Five key questions for Ed Balls
Ed Balls hasn’t been putting himself around for interviews yet, understandably enough, but in preparation for when that moment comes here are five key questions for anyone who bumps into the shadow chancellor over the next few days.
1. Was the last labour government borrowing too much going into the recession – that is before the slump hammered the public finances and the emergency fiscal stimulus package had to be introduced?
This was the charge laid at the door of Number 10 by no less a figure than Mervyn King, Governor of the Bank of England, and is now, rightly or wrongly, widely accepted as being the case. Does Mr Balls agree?
2. And following on form one, why did the government rely so heavily on inflated tax revenues form the City and the housing bubble, which have now evaporated, probably for good?
Mr Balls was, after all, minister for the City an done of the people in the Government unaccountably mesmerised by the financial world and its wonders. Remember too, he gave the City its own special test in the five tests that needed to be assed before the UK would joining the euro. So he was City friendly, to say the least.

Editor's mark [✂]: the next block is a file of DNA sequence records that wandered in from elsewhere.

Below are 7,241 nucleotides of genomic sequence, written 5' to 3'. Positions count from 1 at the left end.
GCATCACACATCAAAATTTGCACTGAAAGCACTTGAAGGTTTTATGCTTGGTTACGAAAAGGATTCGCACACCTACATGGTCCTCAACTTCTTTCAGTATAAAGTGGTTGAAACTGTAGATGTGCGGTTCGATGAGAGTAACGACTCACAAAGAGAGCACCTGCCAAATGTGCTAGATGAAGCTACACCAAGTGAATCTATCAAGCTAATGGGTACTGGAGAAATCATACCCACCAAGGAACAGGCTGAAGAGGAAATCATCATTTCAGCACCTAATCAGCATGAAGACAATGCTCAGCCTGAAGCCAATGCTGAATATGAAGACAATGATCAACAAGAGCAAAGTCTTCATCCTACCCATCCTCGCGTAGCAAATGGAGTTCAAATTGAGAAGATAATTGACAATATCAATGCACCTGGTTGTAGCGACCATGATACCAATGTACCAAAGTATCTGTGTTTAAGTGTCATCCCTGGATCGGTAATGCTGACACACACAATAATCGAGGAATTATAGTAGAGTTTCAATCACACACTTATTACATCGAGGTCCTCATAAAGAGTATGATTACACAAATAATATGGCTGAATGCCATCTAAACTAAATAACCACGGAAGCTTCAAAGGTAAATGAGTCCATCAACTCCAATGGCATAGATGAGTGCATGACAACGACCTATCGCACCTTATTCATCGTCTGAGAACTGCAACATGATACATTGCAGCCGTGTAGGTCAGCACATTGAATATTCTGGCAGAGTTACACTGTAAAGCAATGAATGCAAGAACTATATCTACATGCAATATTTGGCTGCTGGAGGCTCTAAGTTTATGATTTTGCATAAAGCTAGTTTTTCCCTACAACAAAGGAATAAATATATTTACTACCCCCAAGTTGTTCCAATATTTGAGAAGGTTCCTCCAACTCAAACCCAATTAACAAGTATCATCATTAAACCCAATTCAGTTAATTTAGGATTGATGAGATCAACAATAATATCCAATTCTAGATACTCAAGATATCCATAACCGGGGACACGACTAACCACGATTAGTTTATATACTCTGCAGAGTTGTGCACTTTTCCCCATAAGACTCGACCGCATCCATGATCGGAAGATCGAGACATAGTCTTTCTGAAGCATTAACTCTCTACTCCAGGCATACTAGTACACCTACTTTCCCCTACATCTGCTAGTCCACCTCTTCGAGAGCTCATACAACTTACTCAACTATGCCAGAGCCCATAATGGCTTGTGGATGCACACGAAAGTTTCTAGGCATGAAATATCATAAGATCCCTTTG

3. Is the 50p rate of income tax here to stay?
That is, is it primarily a temporary way of raising revenues to fix the deficit (though not that much). Or is it a permanent symbol of Labours commitment to social justice and “progressive” politics. Remember that it was Tony Blair that vetoed the brown-Balls idea of a 50p rate when Labour were still in opposition. Mr balls was one of the more enthusiastic about the 2001 election campaign pledge to spend more on the NHS by hiking national insurance rates, a policy that, arguably, put “tax and spend” back on the agenda.
4. Did the “tripartite”” system of regulation contribute to the financial crisis?
Many critics say the split in bank oversight between the Treasury, the Bank of England and the Financial Services authority left no-one in charge. Mr Balls was one of the architects of that.
5. Precisely how big a budget deficit should the country be running now?
Which he obviously won’t answer at all.
As it happens, and I can’t write the script for this, I reckon Balls will be Labour leader by about this time next year, thus correcting the mistake the party made collectively last year. It would also pave the way for a return for David Miliband. Job done.Tagged in: ed balls, income tax, labour, recession
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